Speaking about Christ the first reading says that he has “been tested in every way, but without sin.” (Hebrews 4:15) We might see a tie there with Romans, 6:10, with Matthew 4:1, and with Luke 22:42-44.
Where Hebrews 4:15 says, “He was been tested in ever way” other Bibles have it: “He was tempted in every way.” That would be telling us he had to struggle against all the temptations to pride, greed, lust, anger, gluttony, envy and sloth. Though he never gave in, he had to fight off every evil inclination.
I mentioned that we might tie this in with Roman’s 6:10. There St. Paul said, “His death was a death to sin once and for all.”
Now “death to sin” is not a phrase we have ever used, but since Jesus saved us by his death, and since one of our Christmas carols says, “He came for to die” what the Bible says about his death must be meaningful.
We could push the question aside, saying “he saved us by his death on the cross,” but death on the cross by itself had no great value. After all, on Good Friday two other men were crucified with Jesus, and their deaths didn’t accomplish anything for anybody.
For understanding Paul’s phrase “his death was a death to sin” it would help if you ever had to overcome a strong bad habit like being hooked on smoking. When I went to break my thirty-year, a pack-a-day habit I got a month off, and I spent the long August days walking the beach, throwing sand out into the waves, telling my habit, “No, no, no!” Eventually those efforts killed my desires. I was dead to them. So, I see that Paul was telling us that Jesus had so persistently denied every desire to sin that he killed them. He was dead to sin.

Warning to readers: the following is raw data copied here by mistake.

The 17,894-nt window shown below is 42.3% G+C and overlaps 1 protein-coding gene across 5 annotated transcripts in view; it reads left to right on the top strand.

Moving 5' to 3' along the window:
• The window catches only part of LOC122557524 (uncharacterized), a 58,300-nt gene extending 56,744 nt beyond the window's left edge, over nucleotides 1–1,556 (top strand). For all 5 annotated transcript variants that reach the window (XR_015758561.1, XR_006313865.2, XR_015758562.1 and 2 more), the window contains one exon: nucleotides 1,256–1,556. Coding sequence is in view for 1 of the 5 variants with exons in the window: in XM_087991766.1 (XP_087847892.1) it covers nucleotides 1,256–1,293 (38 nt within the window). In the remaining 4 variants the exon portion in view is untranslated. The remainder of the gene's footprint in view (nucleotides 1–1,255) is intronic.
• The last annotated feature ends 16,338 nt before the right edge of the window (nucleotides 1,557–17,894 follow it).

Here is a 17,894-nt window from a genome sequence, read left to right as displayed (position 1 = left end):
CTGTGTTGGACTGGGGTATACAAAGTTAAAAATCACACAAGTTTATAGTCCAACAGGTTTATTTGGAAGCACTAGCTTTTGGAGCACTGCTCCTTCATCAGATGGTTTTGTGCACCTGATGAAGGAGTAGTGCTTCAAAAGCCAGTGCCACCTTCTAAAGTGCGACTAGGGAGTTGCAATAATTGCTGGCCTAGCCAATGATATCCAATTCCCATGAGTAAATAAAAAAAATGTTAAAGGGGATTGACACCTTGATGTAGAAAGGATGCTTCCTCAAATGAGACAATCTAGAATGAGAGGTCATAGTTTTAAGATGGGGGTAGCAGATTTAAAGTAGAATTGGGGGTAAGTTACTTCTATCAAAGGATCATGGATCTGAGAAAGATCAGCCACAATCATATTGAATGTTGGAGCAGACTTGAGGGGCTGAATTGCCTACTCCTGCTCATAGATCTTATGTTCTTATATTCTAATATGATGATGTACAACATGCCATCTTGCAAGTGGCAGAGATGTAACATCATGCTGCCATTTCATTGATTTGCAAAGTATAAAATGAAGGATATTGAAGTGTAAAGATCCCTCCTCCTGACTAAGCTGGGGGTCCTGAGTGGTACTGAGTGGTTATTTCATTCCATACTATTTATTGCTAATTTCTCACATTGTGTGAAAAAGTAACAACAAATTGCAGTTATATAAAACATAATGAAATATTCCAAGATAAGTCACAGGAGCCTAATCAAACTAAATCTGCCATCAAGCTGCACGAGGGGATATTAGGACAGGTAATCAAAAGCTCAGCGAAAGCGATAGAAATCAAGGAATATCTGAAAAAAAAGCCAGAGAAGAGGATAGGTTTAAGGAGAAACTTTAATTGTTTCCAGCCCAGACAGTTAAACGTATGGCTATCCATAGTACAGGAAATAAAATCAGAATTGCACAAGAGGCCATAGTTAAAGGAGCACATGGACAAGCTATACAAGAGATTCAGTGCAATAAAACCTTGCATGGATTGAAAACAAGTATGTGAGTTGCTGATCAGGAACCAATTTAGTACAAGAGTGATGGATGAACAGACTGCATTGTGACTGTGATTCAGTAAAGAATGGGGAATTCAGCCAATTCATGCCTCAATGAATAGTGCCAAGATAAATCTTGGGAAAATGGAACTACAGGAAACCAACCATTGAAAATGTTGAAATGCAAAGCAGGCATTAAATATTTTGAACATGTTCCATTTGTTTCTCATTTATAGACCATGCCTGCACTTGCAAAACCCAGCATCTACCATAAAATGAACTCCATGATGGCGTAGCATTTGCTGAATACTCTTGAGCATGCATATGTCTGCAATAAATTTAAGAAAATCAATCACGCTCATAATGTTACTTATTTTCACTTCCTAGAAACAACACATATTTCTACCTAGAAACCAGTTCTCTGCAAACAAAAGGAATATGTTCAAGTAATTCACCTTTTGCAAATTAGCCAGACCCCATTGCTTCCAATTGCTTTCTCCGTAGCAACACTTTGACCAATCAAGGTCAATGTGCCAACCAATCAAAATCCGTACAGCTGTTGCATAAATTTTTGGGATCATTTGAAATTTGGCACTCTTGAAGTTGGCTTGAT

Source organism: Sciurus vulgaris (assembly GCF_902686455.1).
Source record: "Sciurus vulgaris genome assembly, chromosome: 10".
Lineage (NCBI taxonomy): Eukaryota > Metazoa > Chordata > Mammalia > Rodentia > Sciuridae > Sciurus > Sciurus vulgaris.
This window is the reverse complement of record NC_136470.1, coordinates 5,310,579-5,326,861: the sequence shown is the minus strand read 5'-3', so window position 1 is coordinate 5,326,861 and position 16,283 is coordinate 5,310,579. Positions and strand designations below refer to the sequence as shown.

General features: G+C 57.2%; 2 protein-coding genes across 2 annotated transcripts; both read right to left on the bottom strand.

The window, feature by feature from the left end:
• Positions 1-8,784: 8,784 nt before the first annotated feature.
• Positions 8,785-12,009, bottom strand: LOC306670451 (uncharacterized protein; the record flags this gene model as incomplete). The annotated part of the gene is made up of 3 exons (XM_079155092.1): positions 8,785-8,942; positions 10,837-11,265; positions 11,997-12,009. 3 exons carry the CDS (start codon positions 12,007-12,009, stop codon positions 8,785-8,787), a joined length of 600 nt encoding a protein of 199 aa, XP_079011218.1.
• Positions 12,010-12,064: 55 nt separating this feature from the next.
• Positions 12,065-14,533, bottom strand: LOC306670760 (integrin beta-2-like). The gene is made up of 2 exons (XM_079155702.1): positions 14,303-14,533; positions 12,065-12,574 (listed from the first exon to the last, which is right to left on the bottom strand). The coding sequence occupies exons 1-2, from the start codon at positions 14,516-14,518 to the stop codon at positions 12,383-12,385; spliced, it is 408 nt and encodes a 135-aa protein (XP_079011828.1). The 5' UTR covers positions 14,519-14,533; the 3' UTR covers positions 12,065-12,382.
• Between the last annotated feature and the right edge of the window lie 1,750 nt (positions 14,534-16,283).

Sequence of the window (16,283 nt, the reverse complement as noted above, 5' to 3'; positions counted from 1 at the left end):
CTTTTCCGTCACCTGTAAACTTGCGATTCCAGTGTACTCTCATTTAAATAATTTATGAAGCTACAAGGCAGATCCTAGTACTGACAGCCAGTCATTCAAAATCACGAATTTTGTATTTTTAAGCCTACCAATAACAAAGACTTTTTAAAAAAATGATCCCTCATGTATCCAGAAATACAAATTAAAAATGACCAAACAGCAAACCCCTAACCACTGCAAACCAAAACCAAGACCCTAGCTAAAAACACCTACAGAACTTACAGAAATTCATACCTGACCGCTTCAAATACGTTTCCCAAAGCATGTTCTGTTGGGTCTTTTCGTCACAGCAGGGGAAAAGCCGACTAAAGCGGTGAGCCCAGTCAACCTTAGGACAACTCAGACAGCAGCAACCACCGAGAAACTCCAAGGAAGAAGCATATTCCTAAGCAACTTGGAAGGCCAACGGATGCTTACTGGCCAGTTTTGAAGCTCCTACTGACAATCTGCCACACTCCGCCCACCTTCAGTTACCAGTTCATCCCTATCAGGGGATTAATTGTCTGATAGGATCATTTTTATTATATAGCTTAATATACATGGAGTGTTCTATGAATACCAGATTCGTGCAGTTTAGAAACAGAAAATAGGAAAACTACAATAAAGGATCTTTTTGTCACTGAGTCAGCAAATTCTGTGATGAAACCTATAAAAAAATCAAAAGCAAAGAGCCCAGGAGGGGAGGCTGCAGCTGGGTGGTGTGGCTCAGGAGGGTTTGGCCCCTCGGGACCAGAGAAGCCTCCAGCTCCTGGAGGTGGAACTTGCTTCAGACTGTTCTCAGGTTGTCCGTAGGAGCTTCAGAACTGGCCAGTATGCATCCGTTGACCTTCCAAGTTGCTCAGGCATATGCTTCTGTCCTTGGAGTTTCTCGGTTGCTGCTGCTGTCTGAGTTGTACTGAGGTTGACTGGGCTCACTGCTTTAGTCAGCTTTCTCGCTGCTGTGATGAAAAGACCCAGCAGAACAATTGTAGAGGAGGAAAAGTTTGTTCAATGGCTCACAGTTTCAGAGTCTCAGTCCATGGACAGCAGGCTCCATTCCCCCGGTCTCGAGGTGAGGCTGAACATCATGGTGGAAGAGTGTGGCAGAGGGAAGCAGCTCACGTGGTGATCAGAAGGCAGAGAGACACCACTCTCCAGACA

I mentioned Matthew’s Gospel, 4:1. It tells us that after beginning his great mission that he kicked off with his baptism in the Jordan, “Jesus was Led by the Spirit into the desert to be tempted.” The forty days were the metaphorical counterpart of a lifetime. Jesus saved us by a lifetime of fighting off ever inclination to selfishness.
In Luke, 22: 42-44 we read how Jesus, sweating blood, gave sin its final blow when he said, “Father, not my will, but thine be done.”